Apart of the Georgian Orthodox Church, funding from the state budget will also become available for four more religious groups in Georgia – Diocese of the Armenian Apostolic Church in Georgia, Muslim groups, Roman Catholic Church in Georgia and Jewish groups, PM Irakli Garibashvili said.
He made the announcement at a government session on January 27, saying that these four religious groups will become eligible to state funding in a form of “compensation” for “repressions” experienced by these groups during the Soviet times. Details of funding scheme are not yet clear.
“I want to respond to speculation that continues and we hear in media as if conflicts on religious grounds became frequent – I want to state unequivocally that it is not true. On the contrary we only have improvements in this regard and we really have equal respect to various religious groups. In testament to this we are today discussing a proposal on funding of four religious groups from the state budget because these religions were repressed during the Soviet times,” PM Garibashvili said.
“Funding will be allocated from the state budget and proportionally distributed among these [four] religious groups in order to provide state compensation, because these religions were repressed during the Soviet times,” Garibashvili said. “It is unprecedented not only in our region, but in Europe. Religious groups usually do not get funding from the state budget, but because we really have a fair reason for that… This is a very useful and necessary decision, which will further contribute to the unity and integration within the society.”
PM Garibashvili also said that funding for Lutherans would be considered at the “next stage”.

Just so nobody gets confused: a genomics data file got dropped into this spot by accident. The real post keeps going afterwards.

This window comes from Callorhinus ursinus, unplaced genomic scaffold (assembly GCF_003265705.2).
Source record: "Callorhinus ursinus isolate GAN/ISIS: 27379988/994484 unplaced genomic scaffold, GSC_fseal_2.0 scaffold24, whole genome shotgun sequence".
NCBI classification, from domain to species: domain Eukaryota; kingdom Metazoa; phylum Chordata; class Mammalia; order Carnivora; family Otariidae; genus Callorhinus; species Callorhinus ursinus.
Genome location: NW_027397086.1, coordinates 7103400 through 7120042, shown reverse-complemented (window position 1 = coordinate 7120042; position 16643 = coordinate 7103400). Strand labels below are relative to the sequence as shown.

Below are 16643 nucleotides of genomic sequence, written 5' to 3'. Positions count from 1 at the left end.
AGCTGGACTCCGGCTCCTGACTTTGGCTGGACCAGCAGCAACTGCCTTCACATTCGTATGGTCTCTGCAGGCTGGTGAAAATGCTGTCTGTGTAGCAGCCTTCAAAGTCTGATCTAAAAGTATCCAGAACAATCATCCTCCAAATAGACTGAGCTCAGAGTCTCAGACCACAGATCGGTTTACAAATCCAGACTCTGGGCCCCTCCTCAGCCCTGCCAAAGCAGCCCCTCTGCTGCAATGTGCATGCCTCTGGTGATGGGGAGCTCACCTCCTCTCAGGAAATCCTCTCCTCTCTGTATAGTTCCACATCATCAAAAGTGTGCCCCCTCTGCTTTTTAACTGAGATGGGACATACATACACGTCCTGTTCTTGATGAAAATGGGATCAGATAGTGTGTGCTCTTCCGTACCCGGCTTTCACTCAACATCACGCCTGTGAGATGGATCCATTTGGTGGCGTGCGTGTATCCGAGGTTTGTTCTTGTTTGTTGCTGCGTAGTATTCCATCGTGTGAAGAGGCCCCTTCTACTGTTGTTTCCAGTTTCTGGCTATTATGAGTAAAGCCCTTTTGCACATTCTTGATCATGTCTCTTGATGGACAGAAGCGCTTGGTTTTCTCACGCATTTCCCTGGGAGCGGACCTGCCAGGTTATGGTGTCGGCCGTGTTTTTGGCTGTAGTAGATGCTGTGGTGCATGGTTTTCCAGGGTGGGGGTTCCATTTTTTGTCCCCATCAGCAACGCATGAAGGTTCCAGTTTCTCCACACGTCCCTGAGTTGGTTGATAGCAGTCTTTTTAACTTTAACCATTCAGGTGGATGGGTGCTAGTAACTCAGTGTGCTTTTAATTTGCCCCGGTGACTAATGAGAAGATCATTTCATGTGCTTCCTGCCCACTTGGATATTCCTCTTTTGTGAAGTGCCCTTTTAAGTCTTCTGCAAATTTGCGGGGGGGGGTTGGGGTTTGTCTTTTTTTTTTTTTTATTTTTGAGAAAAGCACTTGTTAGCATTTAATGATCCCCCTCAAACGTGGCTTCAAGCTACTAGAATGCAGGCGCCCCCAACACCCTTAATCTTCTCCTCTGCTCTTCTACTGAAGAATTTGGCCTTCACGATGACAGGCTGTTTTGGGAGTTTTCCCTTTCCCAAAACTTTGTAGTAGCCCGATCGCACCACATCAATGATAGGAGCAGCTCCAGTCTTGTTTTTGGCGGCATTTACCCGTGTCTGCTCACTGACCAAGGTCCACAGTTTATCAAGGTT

President Giorgi Margvelashvili, who attended an event in Tbilisi marking International Holocaust Remembrance Day on January 27, said when asked about the PM’s announcement that he is not yet aware of details of the proposal.
“I am not aware about the principle of selection [of the religious groups which will get funding]. At the same time, the President is a guarantor of constitutional agreement between [the state] and the Georgian Orthodox Church and naturally these issues are important for me and I am interested in them. I will familiarize myself with this proposal and let you know my opinion,” President Margvelashvili told journalists.
The Georgian Orthodox Church, which enjoys with special status and important privileges under the 2002 constitutional agreement with the state, is the only religious group in the country with a line item in the state budget. 2014 state budget envisages GEL 25 million for the Georgian Orthodox Church. According to estimations by the Transparency International Georgia, the Orthodox Church received up to GEL 200 million from the state in a period between 2002 and 2013.